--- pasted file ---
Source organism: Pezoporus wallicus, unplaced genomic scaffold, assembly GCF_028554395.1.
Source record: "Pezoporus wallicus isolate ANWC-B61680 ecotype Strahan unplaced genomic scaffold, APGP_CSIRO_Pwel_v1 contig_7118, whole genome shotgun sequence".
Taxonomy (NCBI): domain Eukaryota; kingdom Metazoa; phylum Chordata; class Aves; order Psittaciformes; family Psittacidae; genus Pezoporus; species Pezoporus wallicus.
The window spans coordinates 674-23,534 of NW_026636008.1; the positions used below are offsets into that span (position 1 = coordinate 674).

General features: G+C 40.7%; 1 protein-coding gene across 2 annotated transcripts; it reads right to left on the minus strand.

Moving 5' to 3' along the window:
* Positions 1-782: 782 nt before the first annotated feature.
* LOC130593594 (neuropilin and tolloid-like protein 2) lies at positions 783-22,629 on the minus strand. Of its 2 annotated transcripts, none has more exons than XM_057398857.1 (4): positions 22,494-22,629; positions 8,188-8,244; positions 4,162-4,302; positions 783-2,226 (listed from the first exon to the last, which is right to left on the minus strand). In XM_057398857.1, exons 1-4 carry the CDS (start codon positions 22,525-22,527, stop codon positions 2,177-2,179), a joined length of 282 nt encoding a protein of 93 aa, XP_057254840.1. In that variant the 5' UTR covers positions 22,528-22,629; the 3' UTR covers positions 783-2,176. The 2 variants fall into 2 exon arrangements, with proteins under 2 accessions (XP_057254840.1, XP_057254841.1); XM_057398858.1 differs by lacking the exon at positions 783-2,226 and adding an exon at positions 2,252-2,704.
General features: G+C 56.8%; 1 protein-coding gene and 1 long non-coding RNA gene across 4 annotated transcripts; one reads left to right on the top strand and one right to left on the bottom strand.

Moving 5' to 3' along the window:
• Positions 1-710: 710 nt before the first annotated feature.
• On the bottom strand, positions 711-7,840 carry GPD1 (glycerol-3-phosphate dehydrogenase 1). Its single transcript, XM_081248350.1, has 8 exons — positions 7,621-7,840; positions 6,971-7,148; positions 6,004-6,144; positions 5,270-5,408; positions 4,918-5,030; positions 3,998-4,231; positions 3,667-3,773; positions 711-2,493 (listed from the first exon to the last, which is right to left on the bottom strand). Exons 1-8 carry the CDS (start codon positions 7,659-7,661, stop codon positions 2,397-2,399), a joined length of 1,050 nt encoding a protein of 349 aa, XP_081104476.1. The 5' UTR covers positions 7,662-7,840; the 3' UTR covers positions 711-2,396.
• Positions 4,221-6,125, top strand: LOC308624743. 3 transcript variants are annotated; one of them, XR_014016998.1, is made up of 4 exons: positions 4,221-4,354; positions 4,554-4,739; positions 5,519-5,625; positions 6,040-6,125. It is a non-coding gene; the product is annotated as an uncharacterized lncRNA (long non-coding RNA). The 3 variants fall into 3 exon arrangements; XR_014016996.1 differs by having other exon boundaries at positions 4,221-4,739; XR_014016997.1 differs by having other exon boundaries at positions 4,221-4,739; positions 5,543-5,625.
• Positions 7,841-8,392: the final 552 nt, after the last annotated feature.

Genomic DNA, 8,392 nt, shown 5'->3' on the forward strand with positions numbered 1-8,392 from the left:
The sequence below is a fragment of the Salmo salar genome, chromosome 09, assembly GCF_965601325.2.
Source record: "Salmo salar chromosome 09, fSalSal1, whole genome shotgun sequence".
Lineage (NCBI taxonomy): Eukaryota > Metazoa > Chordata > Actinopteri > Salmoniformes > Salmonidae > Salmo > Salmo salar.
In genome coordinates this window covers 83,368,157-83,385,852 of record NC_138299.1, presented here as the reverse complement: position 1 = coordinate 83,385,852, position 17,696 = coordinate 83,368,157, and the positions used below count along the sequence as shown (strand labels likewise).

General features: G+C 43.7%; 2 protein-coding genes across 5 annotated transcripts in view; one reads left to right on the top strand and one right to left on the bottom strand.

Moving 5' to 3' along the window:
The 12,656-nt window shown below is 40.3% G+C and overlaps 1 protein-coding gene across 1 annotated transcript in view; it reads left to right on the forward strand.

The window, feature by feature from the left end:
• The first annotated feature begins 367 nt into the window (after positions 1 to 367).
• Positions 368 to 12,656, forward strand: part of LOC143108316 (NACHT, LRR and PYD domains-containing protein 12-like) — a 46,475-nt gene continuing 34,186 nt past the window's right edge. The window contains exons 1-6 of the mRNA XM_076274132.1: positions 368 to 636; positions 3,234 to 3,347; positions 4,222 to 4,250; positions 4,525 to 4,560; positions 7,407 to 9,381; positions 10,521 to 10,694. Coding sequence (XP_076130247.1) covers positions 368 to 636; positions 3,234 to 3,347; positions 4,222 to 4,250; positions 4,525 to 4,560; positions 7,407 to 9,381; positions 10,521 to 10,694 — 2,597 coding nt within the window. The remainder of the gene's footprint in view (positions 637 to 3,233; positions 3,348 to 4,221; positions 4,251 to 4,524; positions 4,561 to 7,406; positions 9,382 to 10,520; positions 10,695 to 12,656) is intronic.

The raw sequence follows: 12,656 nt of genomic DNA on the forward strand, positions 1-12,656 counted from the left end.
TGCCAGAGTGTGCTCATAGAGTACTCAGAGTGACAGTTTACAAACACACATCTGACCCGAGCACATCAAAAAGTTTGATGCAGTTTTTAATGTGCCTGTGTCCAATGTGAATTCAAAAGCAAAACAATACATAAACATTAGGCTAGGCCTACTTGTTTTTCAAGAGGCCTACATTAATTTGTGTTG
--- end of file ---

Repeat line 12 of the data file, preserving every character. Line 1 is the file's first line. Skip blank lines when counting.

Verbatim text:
• On the bottom strand, positions 711-7,840 carry GPD1 (glycerol-3-phosphate dehydrogenase 1). Its single transcript, XM_081248350.1, has 8 exons — positions 7,621-7,840; positions 6,971-7,148; positions 6,004-6,144; positions 5,270-5,408; positions 4,918-5,030; positions 3,998-4,231; positions 3,667-3,773; positions 711-2,493 (listed from the first exon to the last, which is right to left on the bottom strand). Exons 1-8 carry the CDS (start codon positions 7,659-7,661, stop codon positions 2,397-2,399), a joined length of 1,050 nt encoding a protein of 349 aa, XP_081104476.1. The 5' UTR covers positions 7,662-7,840; the 3' UTR covers positions 711-2,396.